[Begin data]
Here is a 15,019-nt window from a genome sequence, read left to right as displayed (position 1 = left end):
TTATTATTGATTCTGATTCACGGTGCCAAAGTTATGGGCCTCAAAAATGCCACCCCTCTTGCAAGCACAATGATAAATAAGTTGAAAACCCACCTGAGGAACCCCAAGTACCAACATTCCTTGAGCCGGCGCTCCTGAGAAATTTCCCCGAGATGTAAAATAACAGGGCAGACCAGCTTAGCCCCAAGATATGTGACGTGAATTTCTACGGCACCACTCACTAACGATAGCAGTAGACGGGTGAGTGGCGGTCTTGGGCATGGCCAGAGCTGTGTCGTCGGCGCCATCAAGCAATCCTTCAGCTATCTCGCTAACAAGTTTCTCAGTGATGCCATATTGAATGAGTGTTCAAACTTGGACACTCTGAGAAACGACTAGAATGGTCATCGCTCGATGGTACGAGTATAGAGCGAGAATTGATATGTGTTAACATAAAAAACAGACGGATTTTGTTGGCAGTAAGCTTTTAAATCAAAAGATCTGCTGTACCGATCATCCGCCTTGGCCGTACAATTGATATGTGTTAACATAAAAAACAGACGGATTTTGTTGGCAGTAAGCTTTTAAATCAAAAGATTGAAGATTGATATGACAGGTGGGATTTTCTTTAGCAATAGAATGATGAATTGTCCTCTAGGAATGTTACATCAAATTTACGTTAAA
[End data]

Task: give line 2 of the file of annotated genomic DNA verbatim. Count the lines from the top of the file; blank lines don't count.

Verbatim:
TTATTATTGATTCTGATTCACGGTGCCAAAGTTATGGGCCTCAAAAATGCCACCCCTCTTGCAAGCACAATGATAAATAAGTTGAAAACCCACCTGAGGAACCCCAAGTACCAACATTCCTTGAGCCGGCGCTCCTGAGAAATTTCCCCGAGATGTAAAATAACAGGGCAGACCAGCTTAGCCCCAAGATATGTGACGTGAATTTCTACGGCACCACTCACTAACGATAGCAGTAGACGGGTGAGTGGCGGTCTTGGGCATGGCCAGAGCTGTGTCGTCGGCGCCATCAAGCAATCCTTCAGCTATCTCGCTAACAAGTTTCTCAGTGATGCCATATTGAATGAGTGTTCAAACTTGGACACTCTGAGAAACGACTAGAATGGTCATCGCTCGATGGTACGAGTATAGAGCGAGAATTGATATGTGTTAACATAAAAAACAGACGGATTTTGTTGGCAGTAAGCTTTTAAATCAAAAGATCTGCTGTACCGATCATCCGCCTTGGCCGTACAATTGATATGTGTTAACATAAAAAACAGACGGATTTTGTTGGCAGTAAGCTTTTAAATCAAAAGATTGAAGATTGATATGACAGGTGGGATTTTCTTTAGCAATAGAATGATGAATTGTCCTCTAGGAATGTTACATCAAATTTACGTTAAA